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Maintain Control While Living with ILD

Article co-authored by

Kim Kuebler

Dr. Kim Kuebler, DNP, APRN, ANP-BC
CEO Advanced Disease Concepts LLC and Director/Founder of the Multiple Chronic Conditions Resource Center

Lanier O'Hare

Lanier O’Hare, MSN, CRNP
Nurse Practitioner - Sarcoidosis and ILD Clinics
Interstitial Lung Disease Program
Department of Medicine
University of Alabama at Birmingham

Receiving a diagnosis of chronic interstitial lung disease (ILD) with worsening fibrosis can be overwhelming. Understanding your disease and the associated symptoms will provide you with the tools to effectively communicate with your healthcare team, thereby promoting your well-being.

Three Pillars of Disease Management

Your healthcare team can help manage your chronic ILD with worsening fibrosis in three important ways : disease management, education and planning, and symptom management (also called palliative (PAL-ee-uh-tiv) care).

Disease Managment

Disease management comes from a healthcare team-based comprehensive approach to managing chronic ILD with worsening fibrosis and its symptoms. Disease management may include pulmonary rehabilitation, supplemental oxygen, and more, along with managing any other health problems you may have. Ongoing communication with your healthcare team (healthcare providers, nurses, social worker, pharmacist, etc.) is important to ensure you’re getting the appropriate care at all times.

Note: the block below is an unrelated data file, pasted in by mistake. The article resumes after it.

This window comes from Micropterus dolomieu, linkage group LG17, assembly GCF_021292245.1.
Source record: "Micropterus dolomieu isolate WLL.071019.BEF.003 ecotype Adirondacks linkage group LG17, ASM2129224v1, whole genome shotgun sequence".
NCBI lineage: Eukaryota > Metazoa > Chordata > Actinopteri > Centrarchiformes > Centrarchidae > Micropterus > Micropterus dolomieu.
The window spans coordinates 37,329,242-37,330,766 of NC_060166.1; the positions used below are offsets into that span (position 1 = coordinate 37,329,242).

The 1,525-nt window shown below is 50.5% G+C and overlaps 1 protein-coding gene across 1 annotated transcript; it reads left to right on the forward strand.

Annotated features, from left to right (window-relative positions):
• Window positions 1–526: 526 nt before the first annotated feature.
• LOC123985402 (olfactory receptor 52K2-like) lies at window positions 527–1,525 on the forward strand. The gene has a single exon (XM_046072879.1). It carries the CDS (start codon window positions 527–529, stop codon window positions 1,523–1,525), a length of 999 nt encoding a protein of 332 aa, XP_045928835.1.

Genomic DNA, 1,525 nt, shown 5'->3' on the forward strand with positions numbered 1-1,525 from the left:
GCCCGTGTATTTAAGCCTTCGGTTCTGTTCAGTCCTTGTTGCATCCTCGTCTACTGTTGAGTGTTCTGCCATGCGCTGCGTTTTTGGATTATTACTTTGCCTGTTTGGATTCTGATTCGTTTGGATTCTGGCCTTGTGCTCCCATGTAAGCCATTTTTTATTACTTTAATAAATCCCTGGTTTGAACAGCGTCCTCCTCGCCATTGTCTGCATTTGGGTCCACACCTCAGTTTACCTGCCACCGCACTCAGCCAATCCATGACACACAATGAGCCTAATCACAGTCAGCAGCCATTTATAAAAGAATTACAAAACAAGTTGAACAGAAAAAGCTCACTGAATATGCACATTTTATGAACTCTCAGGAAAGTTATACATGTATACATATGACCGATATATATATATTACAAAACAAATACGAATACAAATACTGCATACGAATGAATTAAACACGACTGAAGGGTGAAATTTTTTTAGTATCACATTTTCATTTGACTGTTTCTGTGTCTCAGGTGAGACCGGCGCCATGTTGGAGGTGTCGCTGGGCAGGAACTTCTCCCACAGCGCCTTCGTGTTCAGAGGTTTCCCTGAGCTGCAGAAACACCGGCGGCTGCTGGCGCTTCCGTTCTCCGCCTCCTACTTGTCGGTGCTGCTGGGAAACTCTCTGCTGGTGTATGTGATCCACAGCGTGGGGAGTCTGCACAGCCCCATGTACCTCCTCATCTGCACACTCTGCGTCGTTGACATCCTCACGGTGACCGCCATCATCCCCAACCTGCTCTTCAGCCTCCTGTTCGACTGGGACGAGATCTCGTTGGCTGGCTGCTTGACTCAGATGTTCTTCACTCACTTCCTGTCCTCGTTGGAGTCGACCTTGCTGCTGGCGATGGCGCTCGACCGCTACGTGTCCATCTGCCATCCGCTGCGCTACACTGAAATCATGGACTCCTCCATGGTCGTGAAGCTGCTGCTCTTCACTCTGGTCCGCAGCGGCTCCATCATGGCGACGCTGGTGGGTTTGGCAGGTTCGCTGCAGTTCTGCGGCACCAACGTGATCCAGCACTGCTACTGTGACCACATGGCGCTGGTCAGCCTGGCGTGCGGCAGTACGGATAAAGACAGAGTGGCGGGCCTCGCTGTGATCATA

Education and Planning

Education and planning comes from the partnership you establish with your healthcare team. Understanding important information about the disease, common symptoms, and disease progression (the worsening of a disease over time) and calling your healthcare team/provider with any worsening symptoms may minimize unnecessary complications and maintain control over your care. Together, these strategies may help ease your emotional concerns.

Symptom Management

Symptom management, or palliative care, is an important component of living well with the disease. Equipping yourself with the understanding and knowledge of disease management and relying on the education and planning about your condition allow you to recognize and report early signs and symptoms to your healthcare team. Early and prompt symptom management may reduce the impact of the disease progression and disability, and it is key in maintaining control of your care, which may enable you to engage in meaningful and important activities.

The three pillars of disease management (disease management, education and planning, and symptom management) are most effective when used together.

Once you receive a confirmed diagnosis of chronic ILD with worsening fibrosis, your healthcare team will provide additional information about the disease, common symptoms, and disease progression. Together with your healthcare team, you can develop an individualized care plan. Being an active participant in developing your care plan together with your healthcare team allows you to maintain control of your care.

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